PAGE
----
* China, U.S. announce $50 bln tariffs on each other's imports
* Industrials lag with Boeing, Caterpillar the biggest weights
* All three major Wall Street indexes turn positive
* Indexes up: Dow 0.36 pct, S&P 0.55 pct, Nasdaq 0.69 pct (Updates with late afternoon prices, commentary, changes byline, adds New York dateline)
By Sinéad Carew
NEW YORK, April 4 (Reuters) - U.S. stocks were higher in afternoon trading on Wednesday, with the major indexes recovering from earlier losses as investors' fears eased over a trade conflict between the United States and China.
Beijing hit back against U.S. plans to impose tariffs on $50 billion in Chinese goods, with proposals for a list of similar duties on key American imports including soybeans, planes, cars, beef and chemicals.
However, investor concerns appeared to ease after Trump's top economic adviser Larry Kudlow said the administration was involved in a "negotiation" with China rather than a trade war.
The market also seemed to take comfort from the fact that the effective date of China's move depends on when the U.S. action takes effect and Washington has a two-month window for public comment and consultation.
Omar Aquilar, Chief Investment Officer at Charles Schwab in San Francisco, said equity investors may have reacted too soon as fixed income and currency markets appeared unperturbed by the exchange between China and the United States.
If currency and fixed income investors are not concerned, "that tells you a lot about what the implications might be," said Aquilar, adding that even if the tariffs actually happen it would be a few quarters before they would hurt revenue.
The S&P opened below its 200-day moving average, a key technical level, but inched above as the session progressed, and by afternoon was in positive territory, joined by the Nasdaq and then the Dow.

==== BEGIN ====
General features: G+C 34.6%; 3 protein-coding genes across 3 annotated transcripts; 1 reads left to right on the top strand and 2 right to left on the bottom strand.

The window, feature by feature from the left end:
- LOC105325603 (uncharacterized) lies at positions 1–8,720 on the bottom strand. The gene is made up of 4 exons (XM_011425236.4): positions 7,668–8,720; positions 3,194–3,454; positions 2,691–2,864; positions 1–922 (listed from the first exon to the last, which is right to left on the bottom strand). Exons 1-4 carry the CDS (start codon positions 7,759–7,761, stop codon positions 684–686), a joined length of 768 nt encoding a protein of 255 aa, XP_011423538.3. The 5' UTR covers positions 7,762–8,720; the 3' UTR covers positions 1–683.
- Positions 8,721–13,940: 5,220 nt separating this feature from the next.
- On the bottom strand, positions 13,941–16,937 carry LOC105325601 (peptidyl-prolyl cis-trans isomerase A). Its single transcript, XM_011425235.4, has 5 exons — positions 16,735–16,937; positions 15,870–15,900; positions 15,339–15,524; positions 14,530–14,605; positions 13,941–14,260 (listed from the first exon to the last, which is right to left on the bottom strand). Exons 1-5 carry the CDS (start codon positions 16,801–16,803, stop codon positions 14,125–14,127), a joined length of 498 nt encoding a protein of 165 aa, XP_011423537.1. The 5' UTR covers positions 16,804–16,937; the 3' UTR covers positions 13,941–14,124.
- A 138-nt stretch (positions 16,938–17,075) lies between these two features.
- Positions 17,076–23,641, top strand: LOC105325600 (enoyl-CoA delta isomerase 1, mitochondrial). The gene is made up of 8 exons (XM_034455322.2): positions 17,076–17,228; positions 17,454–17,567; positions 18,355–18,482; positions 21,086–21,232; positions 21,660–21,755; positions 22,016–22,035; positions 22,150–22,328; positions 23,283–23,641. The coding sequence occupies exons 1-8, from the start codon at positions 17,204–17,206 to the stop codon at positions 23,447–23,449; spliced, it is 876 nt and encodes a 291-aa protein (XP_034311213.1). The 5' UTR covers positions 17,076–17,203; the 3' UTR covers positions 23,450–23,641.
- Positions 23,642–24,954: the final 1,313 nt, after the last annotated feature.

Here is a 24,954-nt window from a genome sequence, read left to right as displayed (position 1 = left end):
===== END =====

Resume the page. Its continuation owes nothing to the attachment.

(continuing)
At 2:43 p.m (1843 GMT), the Dow Jones Industrial Average rose 86.19 points, or 0.36 percent, to 24,119.55, the S&P 500 gained 14.44 points, or 0.55 percent, to 2,628.89 and the Nasdaq Composite added 48.12 points, or 0.69 percent, to 6,989.40.
Despite big swings in stocks, trading activity in U.S. equity options was muted as expectations for strong corporate earnings quelled the urge to load up on contracts that benefit from a surge in market volatility.
The Cboe Volatility Index, the most widely followed barometer of expected near-term volatility for the S&P 500, was down 0.13 point at 20.97.
Boeing and Caterpillar were still the biggest drags on the Dow due to their exposure to China, but well off their session lows by late afternoon. Boeing was last down 2 percent while Caterpillar was down 0.7 percent.
The S&P 500's industrials sector also pared losses but was still down 0.2 percent in late afternoon trading.
The technology sector turned positive and was last up 0.6 percent, helped by Apple which turned positive and was last up 1.5 percent.
China's tariffs on U.S. soybean exports led to bets that higher domestic reserves would lower food costs for meat producers such as Tyson Foods, Hormel, Sanderson Farms and Pilgrim's Pride, helping those stocks.
Lennar jumped 9.3 percent to lead the percentage gainers on the S&P after the homebuilder reported quarterly revenue that beat estimates as it sold more homes at higher prices.
Advancing issues outnumbered declining ones on the NYSE by a 1.33-to-1 ratio; on Nasdaq, a 1.98-to-1 ratio favored advancers.
The S&P 500 posted one new 52-week high and eight new lows; the Nasdaq Composite recorded 30 new highs and 89 new lows. (Additional reporting by Saqib Iqbal Ahmed and Herbert Lash in New York and Sruthi Shankar in Bengaluru; Editing by Patrick Graham and James Dalgleish)